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Looney Tunes and Merry Melodies

Previews of the Maryland General Assembly

Americans have a thing for lawlessness.    
    If we had a mantra, it might go something like this: The fewer laws the better — except as they benefit us personally.
    From the Pilgrims, Conquistadors and New Dutch to explorers, pioneers and cowboys — not to mention robber barons — we’ve made our own laws.
    Nobody better tell us what to do.
    That strain of individual liberty is today’s big news. It’s coloring the tea party and segments of the Republican party, most brightly at Ron Paul’s end of the spectrum.
    But even Republicans, those champions of small government, can’t stop themselves from writing laws.
    Lawmaking is why we send 188 legislators to Annapolis from January to April each year. Each Assembly writes and considers, however minimally, some 2,300 bills.
    Eager-beaver lawmakers introduced nearly 100 pieces of legislation — 47 bills in the House, 45 in the Senate — even before the General Assembly convened on Wednesday, January 11.
    In prefiled bills, you see what it was like to go to the movies in the old days, when cartoons, selected short subject and previews lit up the screen before the features.
    We’ve found some Looney Tunes and Merry Melodies in bills on matters ranging from graffiti to ethnic pride to lighthouses. Then we look at some serious special subjects.

Merry Melodies

    Among the Merry Melodies is prefiled legislation from Sen. Katherine Klausmeier (D-Baltimore County), directing Irish American Gov. Martin O’Malley to proclaim October German American month with “educational and cultural organizations to observe the month with appropriate programs, ceremonies and activities.”
    Sen. Ed Reilly, a Republican from Anne Arundel’s District 33, wants the same honors for Irish Americans in March.
    Young American heroes would get a day, the first Monday of October, under Anne Arundel GOP Sen. Bryan Simonaire’s early bill recognizing “positive contributions that minors have made to society.”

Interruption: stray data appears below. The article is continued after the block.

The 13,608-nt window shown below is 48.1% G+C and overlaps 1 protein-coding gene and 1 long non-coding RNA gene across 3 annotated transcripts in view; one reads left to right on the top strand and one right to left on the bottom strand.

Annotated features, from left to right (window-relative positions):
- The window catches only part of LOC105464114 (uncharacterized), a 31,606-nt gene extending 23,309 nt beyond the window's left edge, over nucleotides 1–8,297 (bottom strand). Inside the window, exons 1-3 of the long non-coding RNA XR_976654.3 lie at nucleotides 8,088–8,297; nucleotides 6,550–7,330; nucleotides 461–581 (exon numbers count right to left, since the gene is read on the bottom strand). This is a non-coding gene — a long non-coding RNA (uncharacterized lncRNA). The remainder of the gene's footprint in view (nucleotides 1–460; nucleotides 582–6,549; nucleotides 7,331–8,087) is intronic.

Graffiti would not be a state-supported art under HB 25, prefiled by Del. John Olszewski, a Republican from Baltimore County. Instead, conviction for graffiti would cost spray-can artists both payment of restitution and community service for “malicious destruction of property.”
    But lighthouses would get overdue recognition under another bill Olszewski filed early. It would make a Maryland lighthouse our 26th state symbol. Millers Island Lighthouse would join Smith Island Cake, jousting, lacrosse and the Baltimore checkerspot butterfly.
    One of dozens of lighthouses still standing in Maryland (and one of four in Craighill Channel of Back River), our potential state lighthouse is a four-footed, 105-foot-tall skeleton tower built in 1873. It is not one of the Bay’s signature screwpile lights. But it is still lighting the way, and it is in Baltimore County, Olszewski’s district.

Coming Attractions

    Other prefiled bills are like previews at the movies, teasing the drama that will be playing out in the Assembly. These previews suggest that the right to do as we please — except on hot-button social issues like marriage and choice — will be a big story in Maryland, much like the anti-regulatory movement in Washington.
    Environmental protection plays the villain threatening individual rights in some of upcoming dramas.